Bottom line: we should put people before profit. Not the reverse. This means prioritizing people's health, well-being, and safety before anything else. That's the bottom line. This applies to the students as much as it does to staff. Parents need to feel comfortable sending their kids to schools and teachers/staff need to feel comfortable attending schools.
  • Posted by Julief May 06, 2020 at 17:59

    I’m afraid I need to disagree with this point of view. Not so much the children can survive without education for a time. We have some amazing teachers in this country that will do everything they can to help the children once they are back. But there are a huge amount of children living in an unstable home environment. There’s also an immeasurable toll being taken on their mental health living in restricted conditions which they may not understand, and some with adults who are also struggling with mental health. Without doubt there’s a balance to be struck. Nobody wants to risk this virus overwhelming us, but I think we need to acknowledge that keeping children off school is not risk free either.
  • Posted by sgwatson May 06, 2020 at 18:05

    Health before wealth... and everything else for that matter. Our economy will recover from this in time and our kids can work to get to where they should be. However, none of this is possible if we don’t have our health. We cannot take the risk of sending our kids back to school. They are far too important! I for one will not be sending my son back to school until I feel it is safe to do so.
  • Posted by Balderdash May 06, 2020 at 18:13

    I struggle to see how schools will achieve social distancing in primary and in already overcrowded city schools. i would prefer schools remain closed until some of the challenges are met - for example hire community venues as additional teaching spaces. Our local church halls are currently unused (all community classes cancelled) and could be used as teaching venues thus meaning less children attending the overcrowded school building
  • Posted by mumoftwounder4andteacher May 06, 2020 at 18:18

    Can we also consider that teachers are also parents and not all of school age. For a lot of people returning to work the same issue arises, who takes them and brings them home from school or nursery until everyone finishes their shift. What about the thousands of people who work and rely on grandparents to look after under3s or do the school run? How are the government going to support this?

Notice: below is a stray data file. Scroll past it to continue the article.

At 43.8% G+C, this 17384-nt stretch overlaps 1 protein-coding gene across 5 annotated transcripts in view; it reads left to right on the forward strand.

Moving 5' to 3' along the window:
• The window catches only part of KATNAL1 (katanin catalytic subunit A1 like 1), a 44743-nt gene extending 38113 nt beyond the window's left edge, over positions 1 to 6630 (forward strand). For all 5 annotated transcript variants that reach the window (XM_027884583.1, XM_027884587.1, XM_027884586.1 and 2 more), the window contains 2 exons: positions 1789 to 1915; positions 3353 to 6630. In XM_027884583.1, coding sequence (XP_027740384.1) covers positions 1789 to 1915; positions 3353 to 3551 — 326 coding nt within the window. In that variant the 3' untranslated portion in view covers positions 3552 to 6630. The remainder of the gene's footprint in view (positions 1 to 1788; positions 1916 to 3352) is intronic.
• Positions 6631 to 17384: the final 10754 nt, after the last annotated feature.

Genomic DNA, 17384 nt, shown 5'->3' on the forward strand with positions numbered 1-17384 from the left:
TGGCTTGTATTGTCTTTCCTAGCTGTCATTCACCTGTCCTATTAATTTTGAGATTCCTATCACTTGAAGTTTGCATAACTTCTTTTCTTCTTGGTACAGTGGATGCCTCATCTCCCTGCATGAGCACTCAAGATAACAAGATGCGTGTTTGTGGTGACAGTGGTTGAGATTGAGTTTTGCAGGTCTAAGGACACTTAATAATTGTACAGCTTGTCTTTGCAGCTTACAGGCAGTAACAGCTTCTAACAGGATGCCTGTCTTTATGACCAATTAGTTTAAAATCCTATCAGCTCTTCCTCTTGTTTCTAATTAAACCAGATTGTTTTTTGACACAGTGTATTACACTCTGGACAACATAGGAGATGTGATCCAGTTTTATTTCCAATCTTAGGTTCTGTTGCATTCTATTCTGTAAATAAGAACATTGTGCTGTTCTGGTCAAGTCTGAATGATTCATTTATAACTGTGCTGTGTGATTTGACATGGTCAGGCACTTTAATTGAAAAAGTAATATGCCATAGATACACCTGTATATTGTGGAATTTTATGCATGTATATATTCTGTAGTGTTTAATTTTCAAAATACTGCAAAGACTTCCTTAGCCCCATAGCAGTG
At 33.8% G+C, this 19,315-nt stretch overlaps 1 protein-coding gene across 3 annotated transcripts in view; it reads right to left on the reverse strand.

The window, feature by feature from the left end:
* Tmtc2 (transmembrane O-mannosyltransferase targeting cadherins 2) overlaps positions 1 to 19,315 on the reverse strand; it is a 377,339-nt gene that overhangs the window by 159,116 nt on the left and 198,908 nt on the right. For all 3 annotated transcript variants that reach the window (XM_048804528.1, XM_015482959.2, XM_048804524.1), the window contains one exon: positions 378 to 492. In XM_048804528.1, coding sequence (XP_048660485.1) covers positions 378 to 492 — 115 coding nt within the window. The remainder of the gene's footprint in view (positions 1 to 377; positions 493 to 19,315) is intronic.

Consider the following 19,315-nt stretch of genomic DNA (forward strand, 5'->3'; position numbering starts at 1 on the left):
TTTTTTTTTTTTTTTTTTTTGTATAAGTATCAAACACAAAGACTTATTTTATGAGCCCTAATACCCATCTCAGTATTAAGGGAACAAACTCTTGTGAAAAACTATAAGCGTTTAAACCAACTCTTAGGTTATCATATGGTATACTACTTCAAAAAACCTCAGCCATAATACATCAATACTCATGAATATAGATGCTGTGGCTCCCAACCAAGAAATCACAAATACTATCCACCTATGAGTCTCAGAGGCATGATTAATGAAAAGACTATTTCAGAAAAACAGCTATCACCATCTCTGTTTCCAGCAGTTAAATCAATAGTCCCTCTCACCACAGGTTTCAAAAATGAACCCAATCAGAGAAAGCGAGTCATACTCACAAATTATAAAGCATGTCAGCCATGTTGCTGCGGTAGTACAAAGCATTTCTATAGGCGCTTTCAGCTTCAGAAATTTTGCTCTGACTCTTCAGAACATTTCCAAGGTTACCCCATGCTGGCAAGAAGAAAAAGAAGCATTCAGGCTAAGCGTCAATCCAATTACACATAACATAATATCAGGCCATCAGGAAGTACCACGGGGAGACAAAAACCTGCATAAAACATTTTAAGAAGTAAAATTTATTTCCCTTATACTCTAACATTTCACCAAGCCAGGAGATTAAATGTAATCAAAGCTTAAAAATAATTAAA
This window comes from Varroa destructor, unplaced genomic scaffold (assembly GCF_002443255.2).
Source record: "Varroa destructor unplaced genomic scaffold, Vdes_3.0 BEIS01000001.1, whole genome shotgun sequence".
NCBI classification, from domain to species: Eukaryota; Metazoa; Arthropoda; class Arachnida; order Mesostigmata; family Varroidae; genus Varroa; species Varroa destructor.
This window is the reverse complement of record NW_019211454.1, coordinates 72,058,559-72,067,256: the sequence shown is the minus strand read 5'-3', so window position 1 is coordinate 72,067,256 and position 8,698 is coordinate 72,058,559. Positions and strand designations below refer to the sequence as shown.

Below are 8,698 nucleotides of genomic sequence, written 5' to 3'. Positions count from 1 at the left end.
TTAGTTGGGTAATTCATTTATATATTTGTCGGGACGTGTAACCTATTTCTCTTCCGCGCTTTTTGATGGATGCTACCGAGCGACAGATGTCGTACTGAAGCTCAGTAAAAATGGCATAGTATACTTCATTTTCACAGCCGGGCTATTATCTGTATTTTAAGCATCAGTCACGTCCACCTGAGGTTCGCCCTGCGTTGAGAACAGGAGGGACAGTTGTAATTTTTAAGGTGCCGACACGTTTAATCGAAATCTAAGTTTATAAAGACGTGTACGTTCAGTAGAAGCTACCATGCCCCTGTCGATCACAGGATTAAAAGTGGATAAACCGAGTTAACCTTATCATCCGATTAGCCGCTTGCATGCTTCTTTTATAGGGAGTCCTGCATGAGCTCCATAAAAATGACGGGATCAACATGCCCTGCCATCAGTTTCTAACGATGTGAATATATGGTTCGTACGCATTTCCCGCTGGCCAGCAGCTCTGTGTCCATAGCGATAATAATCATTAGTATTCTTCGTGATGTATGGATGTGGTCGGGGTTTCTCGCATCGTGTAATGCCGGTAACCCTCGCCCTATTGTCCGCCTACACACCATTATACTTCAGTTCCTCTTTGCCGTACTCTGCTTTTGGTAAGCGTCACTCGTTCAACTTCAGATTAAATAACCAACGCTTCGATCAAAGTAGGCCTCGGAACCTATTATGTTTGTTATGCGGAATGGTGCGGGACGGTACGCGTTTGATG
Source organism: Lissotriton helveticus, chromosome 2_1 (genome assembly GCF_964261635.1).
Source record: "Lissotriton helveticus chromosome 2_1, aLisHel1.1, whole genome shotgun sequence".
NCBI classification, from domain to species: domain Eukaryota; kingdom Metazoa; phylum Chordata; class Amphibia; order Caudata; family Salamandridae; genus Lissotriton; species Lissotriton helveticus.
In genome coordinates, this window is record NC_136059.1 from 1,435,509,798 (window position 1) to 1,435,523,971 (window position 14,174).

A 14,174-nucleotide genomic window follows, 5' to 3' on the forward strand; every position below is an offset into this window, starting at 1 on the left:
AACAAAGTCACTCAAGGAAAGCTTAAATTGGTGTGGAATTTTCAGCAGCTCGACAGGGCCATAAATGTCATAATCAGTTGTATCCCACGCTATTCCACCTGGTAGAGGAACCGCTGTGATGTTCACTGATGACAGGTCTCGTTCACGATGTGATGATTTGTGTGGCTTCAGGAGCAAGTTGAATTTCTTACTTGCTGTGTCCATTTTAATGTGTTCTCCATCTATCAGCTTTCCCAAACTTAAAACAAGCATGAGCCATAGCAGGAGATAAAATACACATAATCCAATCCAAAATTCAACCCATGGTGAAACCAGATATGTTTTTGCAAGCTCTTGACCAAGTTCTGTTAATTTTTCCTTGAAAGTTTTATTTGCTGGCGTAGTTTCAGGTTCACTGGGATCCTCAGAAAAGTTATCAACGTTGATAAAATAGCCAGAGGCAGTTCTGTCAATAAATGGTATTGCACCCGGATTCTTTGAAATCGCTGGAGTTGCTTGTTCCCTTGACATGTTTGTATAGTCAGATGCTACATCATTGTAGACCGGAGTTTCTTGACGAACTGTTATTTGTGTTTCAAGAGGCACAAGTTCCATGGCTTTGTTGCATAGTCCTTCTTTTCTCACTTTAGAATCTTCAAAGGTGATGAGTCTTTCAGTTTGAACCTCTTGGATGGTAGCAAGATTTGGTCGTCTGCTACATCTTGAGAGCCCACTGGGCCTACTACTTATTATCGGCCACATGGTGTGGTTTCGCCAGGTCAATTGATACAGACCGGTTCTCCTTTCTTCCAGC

• Posted by lillega May 06, 2020 at 18:48

    I do not this we should be so quick to dismiss the impact on the economy of opening schools. It is how we paying for everything, including the response to a repeat of the current virus. However, opening them will also help children massively, and will have an effect for their entire life times. It is worth perhaps considering the example of Singapore - after it closed schools for a couple of weeks during the SARS crises there, it also opening them for a similar amount of time in the following holidays. They care about education, as should we all. The impact on inequality is also a reason to open. The independent sector is delivering much more during lockdown than even the best state schools. And it is not hard to observe instances where some in the state sector are receiving nothing, either as a result of virtual truanting or simple lack of provision. Let's not let inequality widen more than it already is. Open the schools.
  • Posted by RitaH1981 May 06, 2020 at 18:48

    Parents should be allowed a choice. The comments above show a wide range of opinions and earning capacities. There are also many valid comments around vulnerable children not attending school at present even though it is open for them, and also evidence emerging that young children are not the super-spreaders initially thought. . If schools were at least told that they would be able to reopen by say mid June, it would allow time to consider how certain measures could be enacted to keep children safe. Parents could also then have the time to consider their options and inform their employers and make other arrangements if possible.
  • Posted by Jb May 06, 2020 at 19:03

    The thought behind children under 10 being back at school should be based on evidence that staff and pupils will not be at risk and not because this is the age group who need baby sat. The vulnerable children are not the schools responsibility they are a collective responsibility and of society worked well these children would not be living with drug addicts and inappropriate parents. By all means support children with additional support needs but that doesn’t require schools to be open. Schools are designed to educate.
  • Posted by Hjb May 06, 2020 at 21:08

    As others have said, scientific evidence suggests that children under the age of 10 are not super spreaders and do not pose a risk to the increase in the spread of the virus. The closing of school is having a huge negative impact on this demographic, (increase in child abuse, increase in mental health issues, loss of education etc) and the negatives of closing the school are now outweighing the positives so schools should reopen.
  • Posted by LShand45 May 06, 2020 at 23:45